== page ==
The 92nd Academy Awards are quickly approaching, so very soon we’ll know who will be taking home those treasured Oscars.
In this series, our team of writers take a look at each nominee for Best Picture, stating their case for why their choice should win.
It’s important to remember that the Oscar for Best Picture doesn’t always go to the best film.
Witness, for example, the howls of outrage when Paul Haggis’ Crash beat Ang Lee’s Brokeback Mountain to the big prize in 2005. Has anyone even watched Crash since 2005? Probably not.
Objectively, this year, the best film nominated is clearly Bong Joon Ho’s Parasite, and at the time of writing, it looks like it might actually win.
However, Academy voters are notorious for favouring what might be termed the safe bet option (last year’s Green Book win) and on that basis, there are several reasons why James Mangold’s Le Mans ’66 (or Ford v Ferrari elsewhere in the world) should romp home with the Best Picture trophy on Oscar night.
For one thing, Hollywood loves a crowd-pleasing true story (see Green Book again) and Mangold’s momentous motor-sports movie has punch-the-air moments to spare.
The plot centres on two men – former-driver-turned-designer Carroll Shelby (Matt Damon) and maverick driver-slash-mechanic Ken Miles (Christian Bale) – who are charged by Ford CEO Henry Ford II (Tracy Letts) to build a racing car that’s capable of beating top dog Ferrari in the 24 hour Le Mans race.
Despite the competition-focused US title, Shelby and Miles face more opposition from meddling Ford marketing execs (specifically a super-oily Josh Lucas as Leo Beebe) than they do from Ferrari himself – indeed, Remo Cirone’s Enzo Ferrari barely features in the film.
It’s precisely that aspect that seems tailor-made to appeal to Academy voters. After all, who in Hollywood could resist a film about creative freedom being shackled by executives?
That’s compounded by the fact that Beebe is a deliberately hissable bad guy – so much so that he’s often inexplicably trying to sabotage his own side – and that the film ultimately represents a triumph over his interference.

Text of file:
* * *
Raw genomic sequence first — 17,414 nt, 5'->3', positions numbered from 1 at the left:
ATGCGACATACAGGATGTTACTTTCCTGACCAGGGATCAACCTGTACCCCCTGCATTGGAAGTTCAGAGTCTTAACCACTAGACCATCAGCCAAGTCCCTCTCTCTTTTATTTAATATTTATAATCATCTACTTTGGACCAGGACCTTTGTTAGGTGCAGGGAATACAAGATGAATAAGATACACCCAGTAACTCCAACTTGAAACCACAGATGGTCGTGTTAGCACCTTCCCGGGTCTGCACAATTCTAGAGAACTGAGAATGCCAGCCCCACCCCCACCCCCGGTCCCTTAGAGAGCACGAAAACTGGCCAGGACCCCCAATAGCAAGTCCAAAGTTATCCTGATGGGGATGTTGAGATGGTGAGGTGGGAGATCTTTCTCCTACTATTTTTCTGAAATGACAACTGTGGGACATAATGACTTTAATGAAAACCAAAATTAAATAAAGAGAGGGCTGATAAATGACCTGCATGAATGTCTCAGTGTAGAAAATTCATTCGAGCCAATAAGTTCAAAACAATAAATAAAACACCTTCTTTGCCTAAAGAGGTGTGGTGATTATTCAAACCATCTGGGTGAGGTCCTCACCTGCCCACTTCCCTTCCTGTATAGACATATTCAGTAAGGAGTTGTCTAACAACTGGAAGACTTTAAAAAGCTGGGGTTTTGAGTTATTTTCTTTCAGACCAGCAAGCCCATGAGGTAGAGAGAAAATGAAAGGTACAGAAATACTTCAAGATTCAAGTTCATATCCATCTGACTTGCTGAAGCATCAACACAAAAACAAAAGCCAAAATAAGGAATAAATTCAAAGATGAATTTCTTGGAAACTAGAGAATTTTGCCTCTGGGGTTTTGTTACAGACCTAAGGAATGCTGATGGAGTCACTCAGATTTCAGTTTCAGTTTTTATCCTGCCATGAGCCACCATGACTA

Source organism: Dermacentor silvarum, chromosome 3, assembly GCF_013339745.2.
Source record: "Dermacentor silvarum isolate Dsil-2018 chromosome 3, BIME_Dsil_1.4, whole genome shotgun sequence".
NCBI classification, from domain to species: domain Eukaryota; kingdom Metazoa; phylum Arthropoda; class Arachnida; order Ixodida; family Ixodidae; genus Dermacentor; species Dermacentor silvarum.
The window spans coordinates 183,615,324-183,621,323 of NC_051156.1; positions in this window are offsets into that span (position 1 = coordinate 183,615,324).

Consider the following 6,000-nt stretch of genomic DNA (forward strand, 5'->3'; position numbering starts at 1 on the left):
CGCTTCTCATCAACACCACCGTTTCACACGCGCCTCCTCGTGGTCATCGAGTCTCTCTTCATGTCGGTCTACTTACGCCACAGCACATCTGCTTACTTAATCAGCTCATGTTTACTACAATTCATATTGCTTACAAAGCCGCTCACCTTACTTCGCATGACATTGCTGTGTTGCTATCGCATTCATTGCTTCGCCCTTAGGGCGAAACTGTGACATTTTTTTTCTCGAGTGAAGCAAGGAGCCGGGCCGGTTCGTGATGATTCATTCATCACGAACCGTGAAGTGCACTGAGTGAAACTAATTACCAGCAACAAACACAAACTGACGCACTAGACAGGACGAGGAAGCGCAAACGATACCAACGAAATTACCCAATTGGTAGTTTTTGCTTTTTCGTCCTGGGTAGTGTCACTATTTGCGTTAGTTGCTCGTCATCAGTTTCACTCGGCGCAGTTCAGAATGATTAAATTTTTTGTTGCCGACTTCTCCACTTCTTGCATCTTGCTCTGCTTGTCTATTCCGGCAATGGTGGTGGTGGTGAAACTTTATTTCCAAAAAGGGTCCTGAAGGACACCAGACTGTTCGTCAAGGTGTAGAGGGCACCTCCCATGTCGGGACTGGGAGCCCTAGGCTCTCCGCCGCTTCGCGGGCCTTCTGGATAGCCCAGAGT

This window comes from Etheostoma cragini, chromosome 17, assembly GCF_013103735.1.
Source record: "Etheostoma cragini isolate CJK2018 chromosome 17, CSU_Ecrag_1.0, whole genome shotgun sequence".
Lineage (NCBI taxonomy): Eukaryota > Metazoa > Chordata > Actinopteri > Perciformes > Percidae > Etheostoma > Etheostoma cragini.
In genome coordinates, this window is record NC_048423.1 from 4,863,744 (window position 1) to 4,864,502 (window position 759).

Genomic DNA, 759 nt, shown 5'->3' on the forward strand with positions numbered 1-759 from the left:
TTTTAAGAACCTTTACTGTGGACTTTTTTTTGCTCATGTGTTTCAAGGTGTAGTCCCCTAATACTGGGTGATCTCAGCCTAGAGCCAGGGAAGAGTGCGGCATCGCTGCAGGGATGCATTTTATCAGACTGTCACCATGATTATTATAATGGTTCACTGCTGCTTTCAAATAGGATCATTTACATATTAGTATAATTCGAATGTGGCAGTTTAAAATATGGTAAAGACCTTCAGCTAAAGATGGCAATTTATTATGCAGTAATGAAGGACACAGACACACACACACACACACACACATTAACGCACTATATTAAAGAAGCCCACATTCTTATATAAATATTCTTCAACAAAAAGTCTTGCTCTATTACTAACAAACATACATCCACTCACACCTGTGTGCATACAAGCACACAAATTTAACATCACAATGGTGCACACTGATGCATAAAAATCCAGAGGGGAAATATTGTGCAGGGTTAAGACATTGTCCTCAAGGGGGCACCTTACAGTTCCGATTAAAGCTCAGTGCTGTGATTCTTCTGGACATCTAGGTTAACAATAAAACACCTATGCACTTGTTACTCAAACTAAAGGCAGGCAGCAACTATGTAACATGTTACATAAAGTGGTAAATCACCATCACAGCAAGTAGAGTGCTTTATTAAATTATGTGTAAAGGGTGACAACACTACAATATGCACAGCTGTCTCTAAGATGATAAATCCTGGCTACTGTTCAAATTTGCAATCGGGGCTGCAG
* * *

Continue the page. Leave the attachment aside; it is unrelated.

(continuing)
Hollywood also loves the sort of film where two mismatched characters come to appreciate each other (see Green Book yet again) and Le Mans ’66 scores highly on that front too, with a compelling friendship at its centre.
Damon and Bale are a joy to watch in the film. Indeed, both actors are having so much fun that it’s practically infectious, to the point where it’s impossible to watch them in a scene together without beaming from ear to ear.
Whether it’s Miles shouting ‘Pillock!’ and hurling a wrench at Shelby’s head, or the pair working together against the Ford suits, their every interaction is a delight.
On top of that, Damon and Bale are both on top form with their performances – so much so that it’s a surprise that they missed out on acting nominations.
Bale’s commitment to his Brummie accent is especially pleasing for British audiences (in reality, Miles was a lot plummier, but that’s by the by), while Damon goes full Tommy Lee Jones for his portrayal of Texan Shelby – what’s the betting he kept that Stetson after the shoot ended?
Mangold’s confident direction is another reason the film could pip Parasite to the post. In particular, he injects the movie with a galvanising energy that ensures the two and a half hour running time races past.
Of course, any film about motorcars is going to stand or fall on the quality of its racing sequences, and it’s here where Le Mans ’66 really pushes things up a gear. Mangold makes each race scene both distinctive and thrilling, lending edge-of-your seat tension to the competition scenes, even if you’re a die-hard petrol-head and already know the outcome.
In addition, the film is packed with memorable scenes, ensuring there’ll be no shortage of options when it comes to Oscar clips.
Highlights include Shelby locking Beebe in an office and taking sceptical Ford for a super-fast test drive (in a perfect world, Letts’ wonderful reaction would have earned him a Best Supporting Actor nomination), and Miles insisting on having a nice cup of tea during a crucial pit-stop.
Hollywood also loves a success story at the box office (Green Book once again) and Le Mans ’66 delivered on that front too, taking in $220 million worldwide and generating strong word of mouth.
The film might have been ignored in all the other main categories, but at least the Academy took notice of its technical aspects.
Accordingly, it picked up a trio of nominations for Editing, Sound Editing and Sound Mixing, in addition to its Best Picture nom, and if you were lucky enough to see the film in a cinema with a decent sound system you’d be hard pressed to deny it those awards, given the amount of high quality, room-shaking ‘VROOOOMS’ it delivers, effectively recreating the track-side experience, but from the comfort of your cinema seat.
In short, Le Mans ’66 definitely has the horse-power to get it across the finishing line come Oscar night and with a favourable wind, it should win. Get that chequered flag ready.
The 92nd Academy Awards ceremony will take place on 9th February. In the UK you can tune at 1am Monday morning.
You can shop our range of the nominated films now.